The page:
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Marriage Reboot: Over Half of Married Couples Would Opt Out If Given a Second Chance

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A recent survey reveals that six out of ten married men and women in Korea would prefer to live alone or find another spouse if given another chance at marriage.

The survey, conducted by Now’n’Survey under the theme of Satisfaction with Married Life in Korea, was conducted from the 26th of last month to the 7th of this month. Five hundred married panel members over the age of 20 across the country, including 300 men and 200 women from across the country participated.

When asked how they would evaluate their married life overall, 47.2% answered happy, 34.2% answered average, 13% answered very happy, 4% answered unhappy, and 1.6% answered very unhappy.

When asked what the most important aspect of marriage was, communication/conversation between couples accounted for more than half, coming in at 50.2%. This was followed by economic stability (23.8%), emotional stability (10.0%), personality harmony (4.2%), relationship with spouse and family (3.6%), and birth/rearing of children (3.2%), followed by common hobbies or leisure activities (1.4%).

When asked about the most satisfying aspect of marriage, 28.8% chose communication/dialogue between couples. This was followed by emotional stability (17.6%), financial stability (11.2%), relationship with spouse’s family (10.4%), childbirth/child-rearing (9.0%), and balance between work and home (4.4%).

On the other hand, the most challenging part of married life was financial instability (21.4%). This was followed by a relationship with the spouse’s family (12.8%), the conflict between couples (10.8%), the discrepancy in hobbies or leisure activities (8.6%), household chores division (8.6%), and imbalance between work and home (7.4%).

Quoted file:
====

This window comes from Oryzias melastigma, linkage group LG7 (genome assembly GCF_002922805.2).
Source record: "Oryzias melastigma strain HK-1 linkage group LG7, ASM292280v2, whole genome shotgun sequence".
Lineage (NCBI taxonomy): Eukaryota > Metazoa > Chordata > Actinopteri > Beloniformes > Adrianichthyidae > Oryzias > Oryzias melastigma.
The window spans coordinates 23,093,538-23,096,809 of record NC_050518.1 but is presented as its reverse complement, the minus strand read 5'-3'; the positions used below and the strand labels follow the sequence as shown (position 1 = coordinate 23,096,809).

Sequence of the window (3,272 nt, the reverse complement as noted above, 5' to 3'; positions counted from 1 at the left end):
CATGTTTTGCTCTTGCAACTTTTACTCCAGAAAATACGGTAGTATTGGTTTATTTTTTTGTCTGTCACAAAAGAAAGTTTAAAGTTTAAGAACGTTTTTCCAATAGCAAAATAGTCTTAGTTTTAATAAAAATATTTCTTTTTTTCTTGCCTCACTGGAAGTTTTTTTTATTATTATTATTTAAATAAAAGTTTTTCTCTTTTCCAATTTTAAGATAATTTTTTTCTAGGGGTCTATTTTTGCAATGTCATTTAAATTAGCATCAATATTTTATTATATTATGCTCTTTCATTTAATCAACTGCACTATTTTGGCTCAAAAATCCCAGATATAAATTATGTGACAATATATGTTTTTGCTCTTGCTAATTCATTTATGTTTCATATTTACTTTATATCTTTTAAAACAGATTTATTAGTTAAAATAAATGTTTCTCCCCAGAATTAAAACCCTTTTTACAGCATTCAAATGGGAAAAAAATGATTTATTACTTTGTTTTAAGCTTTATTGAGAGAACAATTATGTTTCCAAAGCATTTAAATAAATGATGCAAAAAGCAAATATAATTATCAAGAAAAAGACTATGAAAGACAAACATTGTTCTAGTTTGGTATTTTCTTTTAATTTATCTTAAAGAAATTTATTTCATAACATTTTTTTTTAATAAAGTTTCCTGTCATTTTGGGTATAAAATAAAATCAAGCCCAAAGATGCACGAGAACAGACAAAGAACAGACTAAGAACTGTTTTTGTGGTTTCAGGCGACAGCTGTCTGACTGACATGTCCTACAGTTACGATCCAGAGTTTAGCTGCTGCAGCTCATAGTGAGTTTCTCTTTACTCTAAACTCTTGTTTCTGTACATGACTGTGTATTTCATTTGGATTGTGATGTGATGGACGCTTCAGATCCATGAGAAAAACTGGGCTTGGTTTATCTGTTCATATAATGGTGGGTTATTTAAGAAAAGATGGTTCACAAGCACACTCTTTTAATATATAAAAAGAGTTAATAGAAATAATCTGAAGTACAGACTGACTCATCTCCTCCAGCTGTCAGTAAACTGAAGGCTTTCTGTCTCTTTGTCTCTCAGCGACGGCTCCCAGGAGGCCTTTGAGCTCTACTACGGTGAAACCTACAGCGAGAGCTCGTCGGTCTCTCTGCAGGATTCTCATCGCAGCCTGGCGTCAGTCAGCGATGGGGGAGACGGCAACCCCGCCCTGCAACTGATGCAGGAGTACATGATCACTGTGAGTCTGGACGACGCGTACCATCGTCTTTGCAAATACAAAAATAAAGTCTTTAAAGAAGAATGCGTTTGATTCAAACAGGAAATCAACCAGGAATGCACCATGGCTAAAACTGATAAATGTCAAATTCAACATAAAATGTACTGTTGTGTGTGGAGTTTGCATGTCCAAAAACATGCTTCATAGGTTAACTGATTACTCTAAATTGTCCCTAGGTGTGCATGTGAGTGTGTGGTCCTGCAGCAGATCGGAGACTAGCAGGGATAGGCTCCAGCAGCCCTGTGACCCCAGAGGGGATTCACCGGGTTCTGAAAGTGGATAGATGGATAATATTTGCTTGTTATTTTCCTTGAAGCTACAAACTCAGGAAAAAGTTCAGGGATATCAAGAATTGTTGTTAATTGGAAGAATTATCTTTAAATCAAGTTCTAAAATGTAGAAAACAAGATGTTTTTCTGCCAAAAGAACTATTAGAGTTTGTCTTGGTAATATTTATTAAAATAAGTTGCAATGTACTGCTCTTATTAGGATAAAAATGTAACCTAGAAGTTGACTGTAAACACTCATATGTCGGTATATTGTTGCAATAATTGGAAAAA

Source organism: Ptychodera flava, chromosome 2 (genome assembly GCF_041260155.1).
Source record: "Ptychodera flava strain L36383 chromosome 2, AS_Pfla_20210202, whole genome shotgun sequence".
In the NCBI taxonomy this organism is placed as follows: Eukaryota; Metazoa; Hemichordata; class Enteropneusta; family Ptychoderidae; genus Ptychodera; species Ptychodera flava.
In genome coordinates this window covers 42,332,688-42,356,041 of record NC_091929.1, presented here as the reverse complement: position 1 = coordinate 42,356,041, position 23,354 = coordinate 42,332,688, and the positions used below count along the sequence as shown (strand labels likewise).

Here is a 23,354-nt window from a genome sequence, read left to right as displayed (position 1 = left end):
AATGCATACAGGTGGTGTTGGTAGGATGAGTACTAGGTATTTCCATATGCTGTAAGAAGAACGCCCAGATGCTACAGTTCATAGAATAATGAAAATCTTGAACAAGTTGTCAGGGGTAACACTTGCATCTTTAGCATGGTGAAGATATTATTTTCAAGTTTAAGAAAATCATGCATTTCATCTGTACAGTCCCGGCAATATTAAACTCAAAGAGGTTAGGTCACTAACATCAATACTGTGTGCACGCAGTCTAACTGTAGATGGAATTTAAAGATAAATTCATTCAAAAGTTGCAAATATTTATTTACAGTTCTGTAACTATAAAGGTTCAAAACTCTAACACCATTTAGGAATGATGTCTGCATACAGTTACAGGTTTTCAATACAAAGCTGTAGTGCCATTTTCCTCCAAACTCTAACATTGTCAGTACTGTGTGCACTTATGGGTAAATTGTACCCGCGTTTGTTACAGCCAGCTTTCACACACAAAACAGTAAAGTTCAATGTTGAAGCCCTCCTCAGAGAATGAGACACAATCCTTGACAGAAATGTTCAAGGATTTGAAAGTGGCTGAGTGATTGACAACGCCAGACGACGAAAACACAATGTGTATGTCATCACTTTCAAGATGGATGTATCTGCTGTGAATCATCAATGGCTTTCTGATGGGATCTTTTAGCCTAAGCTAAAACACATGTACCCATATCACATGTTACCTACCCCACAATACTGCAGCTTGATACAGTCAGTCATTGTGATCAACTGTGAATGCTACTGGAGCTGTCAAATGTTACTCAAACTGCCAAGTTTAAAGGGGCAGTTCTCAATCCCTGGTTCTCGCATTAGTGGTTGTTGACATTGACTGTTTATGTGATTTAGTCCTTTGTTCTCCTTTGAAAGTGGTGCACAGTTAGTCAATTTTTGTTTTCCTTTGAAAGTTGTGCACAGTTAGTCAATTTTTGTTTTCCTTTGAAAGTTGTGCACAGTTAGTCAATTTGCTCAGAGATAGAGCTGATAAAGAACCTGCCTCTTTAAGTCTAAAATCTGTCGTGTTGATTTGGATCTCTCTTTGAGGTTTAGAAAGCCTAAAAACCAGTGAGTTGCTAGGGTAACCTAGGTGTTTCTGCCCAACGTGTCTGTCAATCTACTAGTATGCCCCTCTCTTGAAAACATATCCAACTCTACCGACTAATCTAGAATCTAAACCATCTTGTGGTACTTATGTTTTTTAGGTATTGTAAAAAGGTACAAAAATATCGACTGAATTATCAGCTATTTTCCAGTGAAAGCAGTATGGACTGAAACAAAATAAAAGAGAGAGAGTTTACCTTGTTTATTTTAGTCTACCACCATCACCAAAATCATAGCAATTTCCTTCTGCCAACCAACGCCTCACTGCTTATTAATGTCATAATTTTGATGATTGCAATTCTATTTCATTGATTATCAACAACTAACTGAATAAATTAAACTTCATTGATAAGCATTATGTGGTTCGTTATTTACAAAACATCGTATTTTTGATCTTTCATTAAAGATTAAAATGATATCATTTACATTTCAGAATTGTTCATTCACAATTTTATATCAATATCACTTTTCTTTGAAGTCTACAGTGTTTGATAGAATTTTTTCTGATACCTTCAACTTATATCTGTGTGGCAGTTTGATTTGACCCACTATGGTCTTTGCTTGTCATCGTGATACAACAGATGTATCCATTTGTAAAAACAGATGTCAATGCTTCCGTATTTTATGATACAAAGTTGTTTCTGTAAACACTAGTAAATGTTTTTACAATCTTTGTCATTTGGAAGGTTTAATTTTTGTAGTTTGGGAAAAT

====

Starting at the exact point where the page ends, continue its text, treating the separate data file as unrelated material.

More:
When asked, “What efforts do married individuals make to maintain satisfaction in their marital life?,” the top response was consistent communication (23.2%). This was followed by sharing household chores and child-rearing responsibilities (19.5%), financial cooperation (16.7%), respect for privacy (13.9%), dating and leisure activities (11.2%), and supporting each other’s growth (9.5%).

The panel was finally asked a question regarding their decision if given another chance at marriage. The responses were 37% answered that they would marry their current spouse again, 32.2% answered that they would want to live alone, and 30.8% said that they would want to find a different spouse.

The responses to the above question varied by gender. Among female respondents, the most common response was to live alone, accounting for 43%. Among men, the most common response was to marry their current spouse again, coming in at 43.65%.

The margin of error is ± 4.38%p at a 95% confidence level.

wikitree
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